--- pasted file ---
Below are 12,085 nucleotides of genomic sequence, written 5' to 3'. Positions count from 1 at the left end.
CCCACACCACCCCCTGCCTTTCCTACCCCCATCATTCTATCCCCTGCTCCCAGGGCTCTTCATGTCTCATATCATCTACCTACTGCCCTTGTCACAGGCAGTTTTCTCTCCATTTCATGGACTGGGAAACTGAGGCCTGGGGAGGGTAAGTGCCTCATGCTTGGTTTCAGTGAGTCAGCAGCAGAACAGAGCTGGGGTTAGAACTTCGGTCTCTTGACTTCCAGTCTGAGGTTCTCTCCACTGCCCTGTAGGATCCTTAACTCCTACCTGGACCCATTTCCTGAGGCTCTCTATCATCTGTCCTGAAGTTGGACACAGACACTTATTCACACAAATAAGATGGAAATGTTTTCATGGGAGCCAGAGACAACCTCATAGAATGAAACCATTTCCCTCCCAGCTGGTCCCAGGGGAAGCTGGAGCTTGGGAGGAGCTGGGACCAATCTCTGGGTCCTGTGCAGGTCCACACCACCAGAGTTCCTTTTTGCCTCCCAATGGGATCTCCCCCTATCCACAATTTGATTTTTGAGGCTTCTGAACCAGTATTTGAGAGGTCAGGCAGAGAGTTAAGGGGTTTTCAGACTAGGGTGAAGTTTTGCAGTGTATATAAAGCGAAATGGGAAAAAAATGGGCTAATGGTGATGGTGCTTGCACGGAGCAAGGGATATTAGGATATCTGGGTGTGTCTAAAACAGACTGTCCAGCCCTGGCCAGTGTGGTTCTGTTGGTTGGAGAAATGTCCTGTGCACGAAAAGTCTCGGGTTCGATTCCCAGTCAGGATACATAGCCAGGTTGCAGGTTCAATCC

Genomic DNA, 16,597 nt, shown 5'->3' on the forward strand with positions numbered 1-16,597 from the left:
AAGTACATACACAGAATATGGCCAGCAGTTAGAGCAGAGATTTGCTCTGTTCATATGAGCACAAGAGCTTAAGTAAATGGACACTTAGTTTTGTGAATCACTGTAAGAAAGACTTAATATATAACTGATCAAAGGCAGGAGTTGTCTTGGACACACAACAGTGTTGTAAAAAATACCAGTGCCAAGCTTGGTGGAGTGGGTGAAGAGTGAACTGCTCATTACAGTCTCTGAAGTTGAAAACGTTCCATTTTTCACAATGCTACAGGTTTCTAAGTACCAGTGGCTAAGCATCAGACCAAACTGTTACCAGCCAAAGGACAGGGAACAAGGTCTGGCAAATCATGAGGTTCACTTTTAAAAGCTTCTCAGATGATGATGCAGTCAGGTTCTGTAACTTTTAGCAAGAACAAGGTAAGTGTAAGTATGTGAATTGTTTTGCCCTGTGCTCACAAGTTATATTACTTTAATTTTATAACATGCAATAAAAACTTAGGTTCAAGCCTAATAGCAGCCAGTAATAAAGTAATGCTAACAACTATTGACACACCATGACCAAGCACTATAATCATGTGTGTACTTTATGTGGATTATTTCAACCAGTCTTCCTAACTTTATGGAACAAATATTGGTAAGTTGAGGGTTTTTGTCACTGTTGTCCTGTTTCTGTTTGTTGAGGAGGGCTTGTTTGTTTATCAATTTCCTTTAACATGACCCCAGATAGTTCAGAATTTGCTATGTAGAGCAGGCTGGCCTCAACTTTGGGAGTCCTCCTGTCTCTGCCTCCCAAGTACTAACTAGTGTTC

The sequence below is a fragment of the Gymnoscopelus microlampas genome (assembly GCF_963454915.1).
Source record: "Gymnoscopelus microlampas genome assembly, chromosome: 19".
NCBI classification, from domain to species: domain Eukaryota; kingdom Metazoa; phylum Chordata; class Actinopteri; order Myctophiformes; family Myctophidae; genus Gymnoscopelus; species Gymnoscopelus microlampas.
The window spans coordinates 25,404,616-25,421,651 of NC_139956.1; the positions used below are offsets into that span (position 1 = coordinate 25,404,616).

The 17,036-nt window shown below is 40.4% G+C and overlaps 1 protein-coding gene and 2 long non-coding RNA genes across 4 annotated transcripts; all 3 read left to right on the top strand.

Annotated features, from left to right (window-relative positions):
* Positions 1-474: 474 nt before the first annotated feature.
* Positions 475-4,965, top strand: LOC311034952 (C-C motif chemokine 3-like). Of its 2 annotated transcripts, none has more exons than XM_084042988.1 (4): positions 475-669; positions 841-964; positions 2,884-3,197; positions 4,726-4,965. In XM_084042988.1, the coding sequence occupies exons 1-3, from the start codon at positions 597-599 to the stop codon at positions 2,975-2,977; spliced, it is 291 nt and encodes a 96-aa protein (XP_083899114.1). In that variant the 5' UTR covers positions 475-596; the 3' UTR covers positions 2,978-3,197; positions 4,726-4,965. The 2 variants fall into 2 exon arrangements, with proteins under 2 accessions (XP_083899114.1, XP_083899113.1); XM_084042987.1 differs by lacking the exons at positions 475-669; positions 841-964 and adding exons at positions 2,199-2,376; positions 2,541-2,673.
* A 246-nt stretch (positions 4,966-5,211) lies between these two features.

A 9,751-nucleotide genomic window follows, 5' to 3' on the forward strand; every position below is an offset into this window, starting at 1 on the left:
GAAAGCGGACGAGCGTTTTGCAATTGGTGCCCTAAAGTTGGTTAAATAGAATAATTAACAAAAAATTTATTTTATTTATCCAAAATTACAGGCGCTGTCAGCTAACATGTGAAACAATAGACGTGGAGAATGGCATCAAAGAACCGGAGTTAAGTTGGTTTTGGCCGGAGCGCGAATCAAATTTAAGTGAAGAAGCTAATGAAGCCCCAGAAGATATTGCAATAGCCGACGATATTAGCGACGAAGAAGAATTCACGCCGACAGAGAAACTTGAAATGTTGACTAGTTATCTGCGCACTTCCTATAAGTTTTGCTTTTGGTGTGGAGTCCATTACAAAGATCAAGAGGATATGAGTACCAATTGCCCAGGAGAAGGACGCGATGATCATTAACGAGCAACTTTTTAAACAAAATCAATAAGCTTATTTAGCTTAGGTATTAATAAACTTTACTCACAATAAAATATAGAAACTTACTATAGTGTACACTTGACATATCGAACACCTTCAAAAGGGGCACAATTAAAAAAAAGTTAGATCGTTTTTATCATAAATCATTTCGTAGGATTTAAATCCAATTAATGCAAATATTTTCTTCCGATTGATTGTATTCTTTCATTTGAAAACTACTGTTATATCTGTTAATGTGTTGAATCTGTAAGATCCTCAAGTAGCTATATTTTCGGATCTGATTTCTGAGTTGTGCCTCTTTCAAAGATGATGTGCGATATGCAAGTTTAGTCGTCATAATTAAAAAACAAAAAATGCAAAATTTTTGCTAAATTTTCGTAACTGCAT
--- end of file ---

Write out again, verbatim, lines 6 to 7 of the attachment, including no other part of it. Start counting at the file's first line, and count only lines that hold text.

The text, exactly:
Source record: "Gymnoscopelus microlampas genome assembly, chromosome: 19".
NCBI classification, from domain to species: domain Eukaryota; kingdom Metazoa; phylum Chordata; class Actinopteri; order Myctophiformes; family Myctophidae; genus Gymnoscopelus; species Gymnoscopelus microlampas.